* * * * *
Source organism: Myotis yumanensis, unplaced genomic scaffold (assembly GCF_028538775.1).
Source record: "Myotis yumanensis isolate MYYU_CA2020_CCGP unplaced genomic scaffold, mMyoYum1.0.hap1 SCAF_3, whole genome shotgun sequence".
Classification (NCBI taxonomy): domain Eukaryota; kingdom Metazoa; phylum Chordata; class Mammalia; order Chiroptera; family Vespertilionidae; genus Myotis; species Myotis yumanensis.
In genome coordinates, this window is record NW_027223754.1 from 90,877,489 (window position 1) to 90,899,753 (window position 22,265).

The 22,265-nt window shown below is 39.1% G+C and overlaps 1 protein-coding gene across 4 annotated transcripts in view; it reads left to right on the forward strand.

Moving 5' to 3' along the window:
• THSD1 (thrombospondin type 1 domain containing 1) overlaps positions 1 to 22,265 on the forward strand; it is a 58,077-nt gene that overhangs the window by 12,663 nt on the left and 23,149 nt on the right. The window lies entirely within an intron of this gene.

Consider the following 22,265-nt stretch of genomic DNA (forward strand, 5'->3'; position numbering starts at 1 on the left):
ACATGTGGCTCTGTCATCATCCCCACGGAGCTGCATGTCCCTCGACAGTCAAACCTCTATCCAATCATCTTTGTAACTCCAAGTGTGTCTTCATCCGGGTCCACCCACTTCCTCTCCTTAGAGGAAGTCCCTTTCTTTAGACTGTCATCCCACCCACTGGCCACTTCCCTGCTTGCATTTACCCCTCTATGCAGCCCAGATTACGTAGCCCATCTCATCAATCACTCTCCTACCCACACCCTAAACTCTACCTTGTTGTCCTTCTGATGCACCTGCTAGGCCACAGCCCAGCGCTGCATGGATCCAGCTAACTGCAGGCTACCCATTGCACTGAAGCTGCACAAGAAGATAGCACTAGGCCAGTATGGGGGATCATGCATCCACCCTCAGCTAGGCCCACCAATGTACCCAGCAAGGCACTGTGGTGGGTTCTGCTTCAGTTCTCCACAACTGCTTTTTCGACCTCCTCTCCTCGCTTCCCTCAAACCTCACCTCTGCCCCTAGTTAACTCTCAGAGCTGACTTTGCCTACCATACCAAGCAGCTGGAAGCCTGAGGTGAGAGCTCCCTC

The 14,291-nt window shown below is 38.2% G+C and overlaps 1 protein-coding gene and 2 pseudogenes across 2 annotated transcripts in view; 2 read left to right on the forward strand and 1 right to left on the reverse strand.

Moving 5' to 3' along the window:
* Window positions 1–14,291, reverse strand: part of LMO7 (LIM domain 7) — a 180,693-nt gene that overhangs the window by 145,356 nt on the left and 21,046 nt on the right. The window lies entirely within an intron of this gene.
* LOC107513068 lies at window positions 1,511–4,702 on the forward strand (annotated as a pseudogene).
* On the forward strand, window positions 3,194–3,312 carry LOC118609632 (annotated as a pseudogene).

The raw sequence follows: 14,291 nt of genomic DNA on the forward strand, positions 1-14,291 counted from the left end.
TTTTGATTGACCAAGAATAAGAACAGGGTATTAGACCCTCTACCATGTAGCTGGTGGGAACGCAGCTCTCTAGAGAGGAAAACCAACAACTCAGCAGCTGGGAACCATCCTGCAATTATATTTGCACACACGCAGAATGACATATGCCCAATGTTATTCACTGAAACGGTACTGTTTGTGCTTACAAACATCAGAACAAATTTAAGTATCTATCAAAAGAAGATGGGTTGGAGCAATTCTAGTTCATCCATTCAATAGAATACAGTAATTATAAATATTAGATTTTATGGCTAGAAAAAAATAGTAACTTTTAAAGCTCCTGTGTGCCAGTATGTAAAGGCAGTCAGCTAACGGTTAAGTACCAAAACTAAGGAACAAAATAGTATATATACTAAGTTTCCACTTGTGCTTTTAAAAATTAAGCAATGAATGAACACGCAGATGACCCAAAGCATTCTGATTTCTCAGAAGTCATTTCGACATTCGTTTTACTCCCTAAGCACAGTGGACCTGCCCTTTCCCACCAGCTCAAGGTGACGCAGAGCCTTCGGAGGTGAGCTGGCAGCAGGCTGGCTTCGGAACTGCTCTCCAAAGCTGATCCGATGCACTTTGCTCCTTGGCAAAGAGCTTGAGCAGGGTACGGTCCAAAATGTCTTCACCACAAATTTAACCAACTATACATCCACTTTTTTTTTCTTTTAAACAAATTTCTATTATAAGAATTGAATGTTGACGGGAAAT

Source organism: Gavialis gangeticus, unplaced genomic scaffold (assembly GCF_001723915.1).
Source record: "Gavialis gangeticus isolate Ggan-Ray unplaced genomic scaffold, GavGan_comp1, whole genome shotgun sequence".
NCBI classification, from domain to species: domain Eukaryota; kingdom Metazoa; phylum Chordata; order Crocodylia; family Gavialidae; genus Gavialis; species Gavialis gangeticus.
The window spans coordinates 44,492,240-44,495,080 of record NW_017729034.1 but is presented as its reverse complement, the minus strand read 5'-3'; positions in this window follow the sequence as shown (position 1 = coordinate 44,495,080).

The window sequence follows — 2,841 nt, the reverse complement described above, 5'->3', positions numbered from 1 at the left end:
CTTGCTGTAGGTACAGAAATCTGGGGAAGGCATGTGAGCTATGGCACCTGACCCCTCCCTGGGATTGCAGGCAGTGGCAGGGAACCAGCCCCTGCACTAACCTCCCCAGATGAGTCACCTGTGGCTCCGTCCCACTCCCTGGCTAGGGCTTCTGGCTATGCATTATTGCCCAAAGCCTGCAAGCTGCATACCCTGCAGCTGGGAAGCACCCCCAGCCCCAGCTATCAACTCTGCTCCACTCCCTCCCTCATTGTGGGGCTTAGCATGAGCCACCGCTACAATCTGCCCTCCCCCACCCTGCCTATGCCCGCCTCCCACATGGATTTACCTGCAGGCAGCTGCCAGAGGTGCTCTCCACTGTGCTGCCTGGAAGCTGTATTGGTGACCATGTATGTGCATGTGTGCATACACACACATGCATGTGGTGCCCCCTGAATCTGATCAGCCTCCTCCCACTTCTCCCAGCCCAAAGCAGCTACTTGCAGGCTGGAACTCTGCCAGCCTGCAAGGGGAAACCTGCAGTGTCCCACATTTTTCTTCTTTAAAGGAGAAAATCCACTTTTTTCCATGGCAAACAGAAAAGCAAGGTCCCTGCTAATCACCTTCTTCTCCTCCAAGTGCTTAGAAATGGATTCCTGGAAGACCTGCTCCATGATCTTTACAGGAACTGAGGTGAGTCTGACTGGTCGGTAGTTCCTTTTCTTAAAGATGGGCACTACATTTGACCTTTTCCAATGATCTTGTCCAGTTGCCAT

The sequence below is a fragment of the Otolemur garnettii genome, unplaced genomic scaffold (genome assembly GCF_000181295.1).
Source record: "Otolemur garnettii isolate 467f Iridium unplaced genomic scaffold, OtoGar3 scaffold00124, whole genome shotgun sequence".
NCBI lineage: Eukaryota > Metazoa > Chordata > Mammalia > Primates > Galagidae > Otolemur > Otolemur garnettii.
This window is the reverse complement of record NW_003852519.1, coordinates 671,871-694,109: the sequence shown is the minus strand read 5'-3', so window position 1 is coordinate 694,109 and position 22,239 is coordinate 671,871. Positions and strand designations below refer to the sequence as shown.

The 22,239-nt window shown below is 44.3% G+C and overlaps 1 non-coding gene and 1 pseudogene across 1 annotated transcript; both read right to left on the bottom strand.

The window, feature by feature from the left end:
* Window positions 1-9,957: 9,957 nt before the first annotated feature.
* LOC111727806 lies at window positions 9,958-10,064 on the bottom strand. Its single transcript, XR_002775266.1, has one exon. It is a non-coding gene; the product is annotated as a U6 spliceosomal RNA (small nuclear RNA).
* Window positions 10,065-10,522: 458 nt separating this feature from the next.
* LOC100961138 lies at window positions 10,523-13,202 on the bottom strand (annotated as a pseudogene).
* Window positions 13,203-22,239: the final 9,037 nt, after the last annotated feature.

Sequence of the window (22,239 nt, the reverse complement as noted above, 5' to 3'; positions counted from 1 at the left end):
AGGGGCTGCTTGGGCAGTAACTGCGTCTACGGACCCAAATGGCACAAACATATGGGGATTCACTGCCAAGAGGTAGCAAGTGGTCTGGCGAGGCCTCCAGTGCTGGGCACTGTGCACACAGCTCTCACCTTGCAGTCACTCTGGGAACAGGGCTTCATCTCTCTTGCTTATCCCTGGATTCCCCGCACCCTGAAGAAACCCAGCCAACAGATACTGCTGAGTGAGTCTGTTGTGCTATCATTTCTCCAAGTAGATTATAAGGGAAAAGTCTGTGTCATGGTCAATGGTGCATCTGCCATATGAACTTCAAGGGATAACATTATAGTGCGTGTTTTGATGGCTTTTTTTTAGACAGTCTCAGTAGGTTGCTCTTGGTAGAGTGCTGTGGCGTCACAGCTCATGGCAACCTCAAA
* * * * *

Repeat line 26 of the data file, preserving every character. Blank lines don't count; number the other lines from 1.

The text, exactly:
This window is the reverse complement of record NW_003852519.1, coordinates 671,871-694,109: the sequence shown is the minus strand read 5'-3', so window position 1 is coordinate 694,109 and position 22,239 is coordinate 671,871. Positions and strand designations below refer to the sequence as shown.